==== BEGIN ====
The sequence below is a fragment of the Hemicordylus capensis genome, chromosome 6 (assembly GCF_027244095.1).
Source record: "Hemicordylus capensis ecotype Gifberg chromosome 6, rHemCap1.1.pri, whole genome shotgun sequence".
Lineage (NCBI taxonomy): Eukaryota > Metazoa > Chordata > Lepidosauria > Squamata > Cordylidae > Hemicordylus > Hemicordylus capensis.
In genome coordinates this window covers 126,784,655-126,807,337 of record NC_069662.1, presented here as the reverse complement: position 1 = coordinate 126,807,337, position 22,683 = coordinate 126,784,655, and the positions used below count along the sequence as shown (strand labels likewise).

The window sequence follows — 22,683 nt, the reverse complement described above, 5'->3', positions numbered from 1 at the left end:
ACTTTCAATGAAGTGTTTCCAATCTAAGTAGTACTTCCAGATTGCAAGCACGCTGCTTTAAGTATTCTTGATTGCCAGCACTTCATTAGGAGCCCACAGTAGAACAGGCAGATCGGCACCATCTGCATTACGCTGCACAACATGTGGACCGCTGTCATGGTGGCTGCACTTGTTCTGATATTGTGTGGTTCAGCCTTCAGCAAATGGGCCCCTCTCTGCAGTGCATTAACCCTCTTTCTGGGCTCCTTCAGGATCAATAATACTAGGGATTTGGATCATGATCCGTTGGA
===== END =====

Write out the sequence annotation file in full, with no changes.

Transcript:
The sequence below is a fragment of the Hemicordylus capensis genome, chromosome 6 (assembly GCF_027244095.1).
Source record: "Hemicordylus capensis ecotype Gifberg chromosome 6, rHemCap1.1.pri, whole genome shotgun sequence".
Lineage (NCBI taxonomy): Eukaryota > Metazoa > Chordata > Lepidosauria > Squamata > Cordylidae > Hemicordylus > Hemicordylus capensis.
In genome coordinates this window covers 126,784,655-126,807,337 of record NC_069662.1, presented here as the reverse complement: position 1 = coordinate 126,807,337, position 22,683 = coordinate 126,784,655, and the positions used below count along the sequence as shown (strand labels likewise).

The window sequence follows — 22,683 nt, the reverse complement described above, 5'->3', positions numbered from 1 at the left end:
ACTTTCAATGAAGTGTTTCCAATCTAAGTAGTACTTCCAGATTGCAAGCACGCTGCTTTAAGTATTCTTGATTGCCAGCACTTCATTAGGAGCCCACAGTAGAACAGGCAGATCGGCACCATCTGCATTACGCTGCACAACATGTGGACCGCTGTCATGGTGGCTGCACTTGTTCTGATATTGTGTGGTTCAGCCTTCAGCAAATGGGCCCCTCTCTGCAGTGCATTAACCCTCTTTCTGGGCTCCTTCAGGATCAATAATACTAGGGATTTGGATCATGATCCGTTGGA